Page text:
In 1873, he went to the Hawaiian government's leper colony on the island of Molokai, set up seven years earlier. Part of a team of four chaplains taking that assignment for three months each year, Damien soon volunteered to remain permanently, caring for the people's physical, medical and spiritual needs. In time, he became their most effective advocate to obtain promised government support.

Soon the settlement had new houses and a new church, school and orphanage. Morale improved considerably. A few years later he succeeded in getting the Franciscan Sisters of Syracuse, led by Mother Marianne Cope (January 23), to help staff this colony in Kalaupapa.

Damien contracted Hansen's disease and died of its complications. As requested, he was buried in Kalaupapa, but in 1936 the Belgian government succeeded in having his body moved to Belgium. Part of Damien's body was returned to his beloved Hawaiian brothers and sisters after his beatification in 1995.

Damien was canonized by Pope Benedict XVI on October 11, 2009.

When Hawaii became a state in 1959, it selected Damien as one of its two representatives in the Statuary Hall at the U.S. Capitol.

Sunday, May 5, 2019

Prayer of Padre Pio for after receiving holy Communion: Stay with me, Lord!



Prayer of St. Padre Pio

Stay with me, Lord, for it is necessary to have
You present so that I do not forget You.
You know how easily I abandon You.

Stay with me, Lord, because I am weak
and I need Your strength,
that I may not fall so often.

Stay with me, Lord, for You are my life,
and without You, I am without fervor.

Stay with me, Lord, for You are my light,
and without You, I am in darkness.

Stay with me, Lord, to show me Your will.
Stay with me, Lord, so that I hear Your voice
and follow You.

Stay with me, Lord, for I desire to love You
very much, and always be in Your company.

Stay with me, Lord, if You wish me to be faithful to You.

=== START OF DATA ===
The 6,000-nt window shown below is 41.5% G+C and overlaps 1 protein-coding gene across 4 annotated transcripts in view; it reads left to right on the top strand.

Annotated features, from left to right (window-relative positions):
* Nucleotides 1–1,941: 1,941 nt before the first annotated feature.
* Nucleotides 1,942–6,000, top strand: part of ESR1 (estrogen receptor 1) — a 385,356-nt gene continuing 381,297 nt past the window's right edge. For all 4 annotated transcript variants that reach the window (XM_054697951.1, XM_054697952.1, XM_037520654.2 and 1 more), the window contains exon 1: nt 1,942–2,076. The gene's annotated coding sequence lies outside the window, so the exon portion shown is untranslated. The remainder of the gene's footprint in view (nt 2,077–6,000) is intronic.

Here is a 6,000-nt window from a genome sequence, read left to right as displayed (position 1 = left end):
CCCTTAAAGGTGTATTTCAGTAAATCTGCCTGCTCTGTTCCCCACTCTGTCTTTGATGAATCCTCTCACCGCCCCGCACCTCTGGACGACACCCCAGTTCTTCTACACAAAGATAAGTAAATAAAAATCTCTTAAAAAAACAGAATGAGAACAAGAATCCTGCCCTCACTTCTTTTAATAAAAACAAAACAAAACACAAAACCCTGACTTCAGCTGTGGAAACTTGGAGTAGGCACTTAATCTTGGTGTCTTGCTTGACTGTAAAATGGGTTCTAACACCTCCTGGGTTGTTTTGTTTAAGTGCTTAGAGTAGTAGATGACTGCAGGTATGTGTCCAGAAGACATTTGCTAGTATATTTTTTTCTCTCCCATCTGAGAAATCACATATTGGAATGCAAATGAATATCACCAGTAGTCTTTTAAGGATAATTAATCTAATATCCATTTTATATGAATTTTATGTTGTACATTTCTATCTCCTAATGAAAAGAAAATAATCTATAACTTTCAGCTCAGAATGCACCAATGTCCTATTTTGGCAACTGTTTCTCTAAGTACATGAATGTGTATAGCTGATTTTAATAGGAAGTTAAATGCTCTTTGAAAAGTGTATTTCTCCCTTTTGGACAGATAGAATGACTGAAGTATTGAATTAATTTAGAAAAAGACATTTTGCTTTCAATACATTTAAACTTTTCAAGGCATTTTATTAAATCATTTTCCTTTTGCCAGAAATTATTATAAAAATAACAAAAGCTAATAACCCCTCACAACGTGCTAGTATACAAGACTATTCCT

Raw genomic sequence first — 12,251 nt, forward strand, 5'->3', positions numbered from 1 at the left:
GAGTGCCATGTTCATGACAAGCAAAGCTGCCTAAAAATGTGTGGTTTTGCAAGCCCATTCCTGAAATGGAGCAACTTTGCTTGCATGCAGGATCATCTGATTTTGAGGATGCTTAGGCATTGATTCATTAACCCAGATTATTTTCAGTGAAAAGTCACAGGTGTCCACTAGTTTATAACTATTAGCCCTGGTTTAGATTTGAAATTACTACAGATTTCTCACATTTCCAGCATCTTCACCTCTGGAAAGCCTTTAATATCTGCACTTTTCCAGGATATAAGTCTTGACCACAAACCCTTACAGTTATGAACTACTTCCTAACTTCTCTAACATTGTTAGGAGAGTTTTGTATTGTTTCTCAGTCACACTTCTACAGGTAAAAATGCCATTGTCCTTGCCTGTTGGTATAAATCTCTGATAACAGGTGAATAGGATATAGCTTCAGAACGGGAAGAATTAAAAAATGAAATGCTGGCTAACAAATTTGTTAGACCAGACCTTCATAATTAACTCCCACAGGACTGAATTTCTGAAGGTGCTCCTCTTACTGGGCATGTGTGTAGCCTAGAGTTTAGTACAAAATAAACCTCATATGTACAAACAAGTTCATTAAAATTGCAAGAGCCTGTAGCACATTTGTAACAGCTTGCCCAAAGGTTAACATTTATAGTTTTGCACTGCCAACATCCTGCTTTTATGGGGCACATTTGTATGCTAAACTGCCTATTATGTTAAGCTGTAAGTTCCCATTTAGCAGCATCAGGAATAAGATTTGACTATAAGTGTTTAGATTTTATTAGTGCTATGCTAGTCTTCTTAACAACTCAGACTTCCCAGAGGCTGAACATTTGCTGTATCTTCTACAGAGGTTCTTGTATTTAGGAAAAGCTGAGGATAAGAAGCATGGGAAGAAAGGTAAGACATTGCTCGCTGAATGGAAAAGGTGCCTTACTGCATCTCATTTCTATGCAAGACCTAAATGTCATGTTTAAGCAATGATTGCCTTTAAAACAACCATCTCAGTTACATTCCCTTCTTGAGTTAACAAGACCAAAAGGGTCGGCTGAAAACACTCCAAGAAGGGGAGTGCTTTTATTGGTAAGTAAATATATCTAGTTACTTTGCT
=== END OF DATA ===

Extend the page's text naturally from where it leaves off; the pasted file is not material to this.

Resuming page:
Stay with me, Lord, for as poor as my soul is,
I want it to be a place of consolation for You, a nest of love.

Stay with me, Jesus, for it is getting late and the day is coming to a close, and life passes; death, judgment, eternity approaches. It is necessary to renew my strength, so that I will not stop along the way and for that, I need You.
It is getting late and death approaches, I fear the darkness, the temptations, the dryness, the cross, the sorrows.  O how I need You, my Jesus, in this night of exile!

Stay with me tonight, Jesus, in life with all its dangers. I need You.
Let me recognize You as Your disciples did at the breaking of the bread,
so that the Eucharistic Communion be the Light which disperses the darkness,
the force which sustains me, the unique joy of my heart.

Stay with me, Lord, because at the hour of my death, I want to remain united to You, if not by communion, at least by grace and love.

Stay with me, Jesus, I do not ask for divine consolation, because I do not merit it, but the gift of Your Presence, oh yes, I ask this of You!

Stay with me, Lord, for it is You alone I look for, Your Love, Your Grace, Your Will, Your Heart, Your Spirit, because I love You and ask no other reward but to love You more and more.


With a firm love, I will love You with all my heart while on earth and continue to love You perfectly during all eternity. Amen.

Friday, May 3, 2019

The Spirit and the Eucharist

Thursday, May 2, 2019

Archbishop Fulton Sheen on the Resurrection of Jesus

“What is most peculiar about Easter is that although the followers of Jesus had heard Him say He would break the bonds of death, when He actually did, no one believed it…The followers were not expecting a Resurrection and, therefore, did not imagine they saw something of which they were ardently hoping. Even Mary Magdalene, who within that very week had been told about the Resurrection when she saw her own brother raised to life from a grave, did not believe it. She came on Sunday morning to the tomb with spices to anoint a body – not to greet a Risen Savior. On the way, the question of the women was who will roll back the stone? Their problem was how they could get in; not whether the Savior would get out.” 


Archbishop Fulton Sheen (Way to Inner Peace)

Saturday, April 20, 2019

The Lord has Risen!

The following poem from the second century priest Melito of Sardes (Asia Minor) praises the Resurrection: